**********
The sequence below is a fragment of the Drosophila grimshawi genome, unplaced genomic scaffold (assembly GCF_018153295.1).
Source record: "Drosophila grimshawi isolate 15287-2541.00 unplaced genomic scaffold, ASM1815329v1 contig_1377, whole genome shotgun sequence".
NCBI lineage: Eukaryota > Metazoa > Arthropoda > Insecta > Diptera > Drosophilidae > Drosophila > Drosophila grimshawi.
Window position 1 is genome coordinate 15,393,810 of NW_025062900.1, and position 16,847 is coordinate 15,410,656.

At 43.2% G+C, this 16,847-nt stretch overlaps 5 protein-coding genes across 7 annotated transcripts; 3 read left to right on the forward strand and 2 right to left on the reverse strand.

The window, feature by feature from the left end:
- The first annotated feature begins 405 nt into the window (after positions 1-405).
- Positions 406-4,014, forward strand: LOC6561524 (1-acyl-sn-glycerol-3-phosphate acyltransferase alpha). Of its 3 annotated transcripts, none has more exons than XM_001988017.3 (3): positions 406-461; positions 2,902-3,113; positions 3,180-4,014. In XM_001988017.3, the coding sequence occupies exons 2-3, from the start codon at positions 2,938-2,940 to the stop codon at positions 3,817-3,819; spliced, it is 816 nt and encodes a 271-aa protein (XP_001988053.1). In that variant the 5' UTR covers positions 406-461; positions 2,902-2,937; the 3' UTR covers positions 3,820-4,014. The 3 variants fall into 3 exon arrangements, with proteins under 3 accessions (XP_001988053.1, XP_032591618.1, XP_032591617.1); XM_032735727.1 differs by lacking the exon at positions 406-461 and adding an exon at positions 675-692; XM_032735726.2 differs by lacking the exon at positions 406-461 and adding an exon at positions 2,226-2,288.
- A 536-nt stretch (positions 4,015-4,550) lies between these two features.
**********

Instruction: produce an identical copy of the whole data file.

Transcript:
The sequence below is a fragment of the Drosophila grimshawi genome, unplaced genomic scaffold (assembly GCF_018153295.1).
Source record: "Drosophila grimshawi isolate 15287-2541.00 unplaced genomic scaffold, ASM1815329v1 contig_1377, whole genome shotgun sequence".
NCBI lineage: Eukaryota > Metazoa > Arthropoda > Insecta > Diptera > Drosophilidae > Drosophila > Drosophila grimshawi.
Window position 1 is genome coordinate 15,393,810 of NW_025062900.1, and position 16,847 is coordinate 15,410,656.

At 43.2% G+C, this 16,847-nt stretch overlaps 5 protein-coding genes across 7 annotated transcripts; 3 read left to right on the forward strand and 2 right to left on the reverse strand.

The window, feature by feature from the left end:
- The first annotated feature begins 405 nt into the window (after positions 1-405).
- Positions 406-4,014, forward strand: LOC6561524 (1-acyl-sn-glycerol-3-phosphate acyltransferase alpha). Of its 3 annotated transcripts, none has more exons than XM_001988017.3 (3): positions 406-461; positions 2,902-3,113; positions 3,180-4,014. In XM_001988017.3, the coding sequence occupies exons 2-3, from the start codon at positions 2,938-2,940 to the stop codon at positions 3,817-3,819; spliced, it is 816 nt and encodes a 271-aa protein (XP_001988053.1). In that variant the 5' UTR covers positions 406-461; positions 2,902-2,937; the 3' UTR covers positions 3,820-4,014. The 3 variants fall into 3 exon arrangements, with proteins under 3 accessions (XP_001988053.1, XP_032591618.1, XP_032591617.1); XM_032735727.1 differs by lacking the exon at positions 406-461 and adding an exon at positions 675-692; XM_032735726.2 differs by lacking the exon at positions 406-461 and adding an exon at positions 2,226-2,288.
- A 536-nt stretch (positions 4,015-4,550) lies between these two features.